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Avoid succumbing to cold and flu season

Winter’s arrival coincides with the arrival of other things as well. The holiday season. Snow days from school. Weekends spent skiing and snowboarding with family and friends.

sledding cold flu wiinter

Spending time outdoors and dressing properly are two ways to reduce risk for cold and flu.

While each of those things is something to look forward to, one thing also synonymous with winter is never welcomed with open arms. Cold and flu season impacts nearly every household each winter, forcing kids and adults alike to put life on hold as they rest and recover. To many people, flu shots are enough to keep them going strong through cold and flu season, but not everyone has access to flu shots. Even those who do might still get colds if they don’t take steps to stay healthy when the mercury drops. This winter, people wanting to avoid the worst of cold and flu season can take several precautions to reduce their risks of getting a cold or the flu.

Around the House

People can take several steps to make their homes safer and warmer, which should help them reduce their risk of cold and flu. Winterizing a home is perhaps the best thing a homeowner can do to make a home safer and warmer. Install storm windows and caulk around doors and windows to keep warm air in the home and prevent cold air from coming in.

If winter has yet to arrive, inspect the heating system. If winter has already arrived, schedule an inspection as soon as possible. Make sure the system is working properly and is clean and ready for the winter that lies ahead. Ideally, the heating system should be serviced by a professional to ensure the ventilation is working properly.

Homeowners with functioning fireplaces in their homes should have the fireplace inspected and cleaned before using it for the first time.

Addressing Attire

Winter weather should never catch adults or children offguard with regards to their wardrobe. Once cold weather arrives, dress appropriately whenever leaving the home to reduce the risk of cold and flu. Appropriate attire includes wearing outdoor clothing, such as winter coats, scarves, gloves or mittens, and wool ski hats. Those who live in areas with heavy snowfall should also wear waterproof boots whenever going outside. It’s also important to dress in layers throughout the winter. Doing so provides extra insulation, and layers trap air effectively, ensuring that all that warm air produced by your body won’t escape but will stick around and keep you warm.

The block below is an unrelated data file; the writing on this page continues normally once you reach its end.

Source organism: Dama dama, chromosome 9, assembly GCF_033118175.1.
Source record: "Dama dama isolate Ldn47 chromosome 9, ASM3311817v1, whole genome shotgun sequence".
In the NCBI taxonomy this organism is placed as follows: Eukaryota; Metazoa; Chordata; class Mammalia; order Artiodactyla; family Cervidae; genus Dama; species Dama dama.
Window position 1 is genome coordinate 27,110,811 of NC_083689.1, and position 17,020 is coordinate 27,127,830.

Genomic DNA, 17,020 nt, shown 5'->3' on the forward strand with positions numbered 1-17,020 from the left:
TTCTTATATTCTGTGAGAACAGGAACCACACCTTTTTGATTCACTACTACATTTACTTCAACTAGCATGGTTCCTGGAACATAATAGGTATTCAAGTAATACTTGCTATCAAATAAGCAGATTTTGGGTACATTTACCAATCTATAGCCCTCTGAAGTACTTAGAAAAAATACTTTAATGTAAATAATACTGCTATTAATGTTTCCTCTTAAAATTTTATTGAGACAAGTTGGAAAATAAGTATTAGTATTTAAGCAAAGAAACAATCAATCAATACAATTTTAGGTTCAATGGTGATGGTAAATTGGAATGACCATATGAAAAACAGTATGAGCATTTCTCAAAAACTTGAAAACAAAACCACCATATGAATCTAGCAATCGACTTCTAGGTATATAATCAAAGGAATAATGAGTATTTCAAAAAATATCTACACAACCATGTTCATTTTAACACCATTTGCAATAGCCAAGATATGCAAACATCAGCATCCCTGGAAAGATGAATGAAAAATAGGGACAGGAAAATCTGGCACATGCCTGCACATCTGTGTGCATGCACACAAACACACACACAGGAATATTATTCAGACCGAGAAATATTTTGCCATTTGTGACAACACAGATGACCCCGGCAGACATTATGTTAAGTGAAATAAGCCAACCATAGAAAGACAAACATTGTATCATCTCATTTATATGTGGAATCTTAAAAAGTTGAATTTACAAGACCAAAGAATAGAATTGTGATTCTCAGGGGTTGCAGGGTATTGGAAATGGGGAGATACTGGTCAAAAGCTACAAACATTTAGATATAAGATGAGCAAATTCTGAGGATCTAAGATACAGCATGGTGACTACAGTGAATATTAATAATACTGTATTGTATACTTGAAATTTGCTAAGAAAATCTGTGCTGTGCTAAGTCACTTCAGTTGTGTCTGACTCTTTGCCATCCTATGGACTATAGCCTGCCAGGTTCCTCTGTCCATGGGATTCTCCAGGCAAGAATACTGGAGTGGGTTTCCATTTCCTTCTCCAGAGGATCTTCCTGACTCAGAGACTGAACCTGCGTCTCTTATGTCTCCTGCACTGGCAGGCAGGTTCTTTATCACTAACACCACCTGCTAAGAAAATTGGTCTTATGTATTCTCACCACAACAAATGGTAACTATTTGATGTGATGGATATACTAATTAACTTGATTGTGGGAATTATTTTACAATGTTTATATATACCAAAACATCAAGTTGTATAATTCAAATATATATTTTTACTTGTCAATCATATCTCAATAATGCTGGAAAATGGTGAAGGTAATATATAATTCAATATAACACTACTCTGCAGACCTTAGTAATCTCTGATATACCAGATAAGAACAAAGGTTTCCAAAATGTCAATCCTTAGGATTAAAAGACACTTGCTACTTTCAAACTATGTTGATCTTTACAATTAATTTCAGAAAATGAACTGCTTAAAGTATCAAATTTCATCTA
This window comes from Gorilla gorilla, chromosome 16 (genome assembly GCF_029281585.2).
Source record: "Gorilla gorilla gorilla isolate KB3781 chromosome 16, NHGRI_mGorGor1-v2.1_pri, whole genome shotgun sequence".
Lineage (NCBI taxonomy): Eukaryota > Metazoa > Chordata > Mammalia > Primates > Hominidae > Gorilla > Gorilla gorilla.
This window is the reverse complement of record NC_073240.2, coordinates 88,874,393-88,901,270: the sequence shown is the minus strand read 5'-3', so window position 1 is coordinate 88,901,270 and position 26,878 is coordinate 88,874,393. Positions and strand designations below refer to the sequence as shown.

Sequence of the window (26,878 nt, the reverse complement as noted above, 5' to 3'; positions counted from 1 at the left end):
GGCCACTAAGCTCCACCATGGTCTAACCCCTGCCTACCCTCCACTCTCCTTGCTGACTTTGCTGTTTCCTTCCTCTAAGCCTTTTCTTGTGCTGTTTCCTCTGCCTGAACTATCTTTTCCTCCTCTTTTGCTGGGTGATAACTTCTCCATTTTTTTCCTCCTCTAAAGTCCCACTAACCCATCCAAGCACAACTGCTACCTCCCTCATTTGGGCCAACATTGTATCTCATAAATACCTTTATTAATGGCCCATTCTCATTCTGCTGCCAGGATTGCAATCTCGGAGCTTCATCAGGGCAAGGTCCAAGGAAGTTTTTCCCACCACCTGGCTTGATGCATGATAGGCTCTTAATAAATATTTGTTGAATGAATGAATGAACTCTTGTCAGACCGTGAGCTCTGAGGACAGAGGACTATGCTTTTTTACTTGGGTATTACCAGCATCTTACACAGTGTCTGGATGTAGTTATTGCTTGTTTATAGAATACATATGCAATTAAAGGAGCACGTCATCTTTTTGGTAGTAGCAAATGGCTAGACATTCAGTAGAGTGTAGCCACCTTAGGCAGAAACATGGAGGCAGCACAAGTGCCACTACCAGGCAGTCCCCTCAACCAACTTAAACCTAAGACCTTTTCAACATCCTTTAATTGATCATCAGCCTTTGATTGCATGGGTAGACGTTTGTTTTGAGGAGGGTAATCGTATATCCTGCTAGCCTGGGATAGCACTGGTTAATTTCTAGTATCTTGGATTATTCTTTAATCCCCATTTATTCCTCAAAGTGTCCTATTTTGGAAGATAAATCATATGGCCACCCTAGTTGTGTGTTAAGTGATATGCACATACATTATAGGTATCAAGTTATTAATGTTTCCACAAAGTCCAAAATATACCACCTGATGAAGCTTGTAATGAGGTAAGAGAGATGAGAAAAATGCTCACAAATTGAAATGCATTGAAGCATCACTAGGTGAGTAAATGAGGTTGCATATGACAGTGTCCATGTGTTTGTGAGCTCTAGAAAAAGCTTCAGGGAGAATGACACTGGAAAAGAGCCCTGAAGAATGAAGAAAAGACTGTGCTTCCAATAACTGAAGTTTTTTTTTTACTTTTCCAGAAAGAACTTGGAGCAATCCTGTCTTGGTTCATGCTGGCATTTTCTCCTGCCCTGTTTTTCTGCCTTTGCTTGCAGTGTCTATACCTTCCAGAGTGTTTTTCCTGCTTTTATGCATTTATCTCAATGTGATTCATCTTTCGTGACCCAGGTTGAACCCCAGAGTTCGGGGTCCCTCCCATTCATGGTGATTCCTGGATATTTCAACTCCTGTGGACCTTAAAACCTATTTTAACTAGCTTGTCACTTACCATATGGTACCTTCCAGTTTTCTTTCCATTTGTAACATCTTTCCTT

Prepare for Emergencies

If a winter weather emergency arrives, cold and flu won’t shut down and stop working just because schools close or power outages occur. In fact, during an emergency the chances are strong that families will be stuck inside for extended periods of time. When locked indoors for long periods of time, cold and flu viruses can spread easily. Men and women should prepare for such a scenario by having an air filter on hand to ensure air quality remains clean and healthy. In addition, stock up on items such as soup or cold and cough medicine to ensure that anyone who succumbs to cold and flu during a weather emergency will have remedies at their disposal should they be confined to the home.

Parents of infant children should keep extra formula and diapers on hand and be sure there are extra batteries around the house should the power go out. For infants on medication, consult the child’s physician before cold and flu season and devise a plan of caring for a sick child should a weather emergency occur.

Get Outside and Exercise

Staying indoors all winter might seem like a great way to avoid cold and flu, but it might actually make adults and children more susceptible. Staying indoors could be trapping you indoors with stagnant air where cold and flu germs are floating around. Stay inside during weather emergencies, but be sure to get outside in the fresh air and exercise when the weather allows. Regularly working out boosts the body’s immune system, which helps ward off cold and flu.

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Posted by on Jan 4 2012. Filed under Women Today. You can follow any responses to this entry through the RSS 2.0. Both comments and pings are currently closed.

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